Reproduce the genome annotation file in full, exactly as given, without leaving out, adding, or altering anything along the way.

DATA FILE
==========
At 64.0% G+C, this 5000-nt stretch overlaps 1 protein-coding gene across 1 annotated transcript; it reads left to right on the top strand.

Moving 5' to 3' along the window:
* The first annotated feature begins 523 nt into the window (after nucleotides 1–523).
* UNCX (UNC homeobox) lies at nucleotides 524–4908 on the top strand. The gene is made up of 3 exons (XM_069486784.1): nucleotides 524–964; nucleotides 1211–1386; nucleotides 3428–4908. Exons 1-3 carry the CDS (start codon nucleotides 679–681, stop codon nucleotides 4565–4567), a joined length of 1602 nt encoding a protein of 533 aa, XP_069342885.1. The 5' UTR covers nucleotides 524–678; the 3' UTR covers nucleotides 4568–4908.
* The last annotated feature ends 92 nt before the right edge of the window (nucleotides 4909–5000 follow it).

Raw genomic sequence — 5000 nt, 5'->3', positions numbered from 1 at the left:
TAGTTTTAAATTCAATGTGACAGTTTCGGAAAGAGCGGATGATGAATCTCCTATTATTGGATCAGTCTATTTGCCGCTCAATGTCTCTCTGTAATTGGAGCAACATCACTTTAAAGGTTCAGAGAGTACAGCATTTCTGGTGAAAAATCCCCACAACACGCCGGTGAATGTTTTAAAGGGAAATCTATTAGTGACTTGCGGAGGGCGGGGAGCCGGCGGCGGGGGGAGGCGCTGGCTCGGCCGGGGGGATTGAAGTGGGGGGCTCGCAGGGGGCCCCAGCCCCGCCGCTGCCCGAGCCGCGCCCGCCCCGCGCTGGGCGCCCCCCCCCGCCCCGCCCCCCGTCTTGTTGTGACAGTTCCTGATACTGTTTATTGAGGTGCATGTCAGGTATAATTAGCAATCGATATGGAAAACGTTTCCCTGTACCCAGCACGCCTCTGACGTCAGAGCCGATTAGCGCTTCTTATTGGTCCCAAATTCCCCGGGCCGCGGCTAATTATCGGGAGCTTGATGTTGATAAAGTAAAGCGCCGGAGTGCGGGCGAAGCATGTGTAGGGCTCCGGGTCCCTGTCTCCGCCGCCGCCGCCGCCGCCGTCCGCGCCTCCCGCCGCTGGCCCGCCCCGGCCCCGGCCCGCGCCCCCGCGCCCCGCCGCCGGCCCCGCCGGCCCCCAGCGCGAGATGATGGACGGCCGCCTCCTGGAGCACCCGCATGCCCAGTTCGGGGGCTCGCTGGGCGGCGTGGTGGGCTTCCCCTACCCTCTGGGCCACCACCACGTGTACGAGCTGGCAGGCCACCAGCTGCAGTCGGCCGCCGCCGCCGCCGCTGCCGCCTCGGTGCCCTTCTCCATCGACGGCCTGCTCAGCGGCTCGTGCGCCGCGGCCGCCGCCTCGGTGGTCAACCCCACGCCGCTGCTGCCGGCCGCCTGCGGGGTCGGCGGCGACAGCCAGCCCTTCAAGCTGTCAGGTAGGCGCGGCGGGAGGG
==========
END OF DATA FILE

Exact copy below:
At 64.0% G+C, this 5000-nt stretch overlaps 1 protein-coding gene across 1 annotated transcript; it reads left to right on the top strand.

Moving 5' to 3' along the window:
* The first annotated feature begins 523 nt into the window (after nucleotides 1–523).
* UNCX (UNC homeobox) lies at nucleotides 524–4908 on the top strand. The gene is made up of 3 exons (XM_069486784.1): nucleotides 524–964; nucleotides 1211–1386; nucleotides 3428–4908. Exons 1-3 carry the CDS (start codon nucleotides 679–681, stop codon nucleotides 4565–4567), a joined length of 1602 nt encoding a protein of 533 aa, XP_069342885.1. The 5' UTR covers nucleotides 524–678; the 3' UTR covers nucleotides 4568–4908.
* The last annotated feature ends 92 nt before the right edge of the window (nucleotides 4909–5000 follow it).

Raw genomic sequence — 5000 nt, 5'->3', positions numbered from 1 at the left:
TAGTTTTAAATTCAATGTGACAGTTTCGGAAAGAGCGGATGATGAATCTCCTATTATTGGATCAGTCTATTTGCCGCTCAATGTCTCTCTGTAATTGGAGCAACATCACTTTAAAGGTTCAGAGAGTACAGCATTTCTGGTGAAAAATCCCCACAACACGCCGGTGAATGTTTTAAAGGGAAATCTATTAGTGACTTGCGGAGGGCGGGGAGCCGGCGGCGGGGGGAGGCGCTGGCTCGGCCGGGGGGATTGAAGTGGGGGGCTCGCAGGGGGCCCCAGCCCCGCCGCTGCCCGAGCCGCGCCCGCCCCGCGCTGGGCGCCCCCCCCCGCCCCGCCCCCCGTCTTGTTGTGACAGTTCCTGATACTGTTTATTGAGGTGCATGTCAGGTATAATTAGCAATCGATATGGAAAACGTTTCCCTGTACCCAGCACGCCTCTGACGTCAGAGCCGATTAGCGCTTCTTATTGGTCCCAAATTCCCCGGGCCGCGGCTAATTATCGGGAGCTTGATGTTGATAAAGTAAAGCGCCGGAGTGCGGGCGAAGCATGTGTAGGGCTCCGGGTCCCTGTCTCCGCCGCCGCCGCCGCCGCCGTCCGCGCCTCCCGCCGCTGGCCCGCCCCGGCCCCGGCCCGCGCCCCCGCGCCCCGCCGCCGGCCCCGCCGGCCCCCAGCGCGAGATGATGGACGGCCGCCTCCTGGAGCACCCGCATGCCCAGTTCGGGGGCTCGCTGGGCGGCGTGGTGGGCTTCCCCTACCCTCTGGGCCACCACCACGTGTACGAGCTGGCAGGCCACCAGCTGCAGTCGGCCGCCGCCGCCGCCGCTGCCGCCTCGGTGCCCTTCTCCATCGACGGCCTGCTCAGCGGCTCGTGCGCCGCGGCCGCCGCCTCGGTGGTCAACCCCACGCCGCTGCTGCCGGCCGCCTGCGGGGTCGGCGGCGACAGCCAGCCCTTCAAGCTGTCAGGTAGGCGCGGCGGGAGGG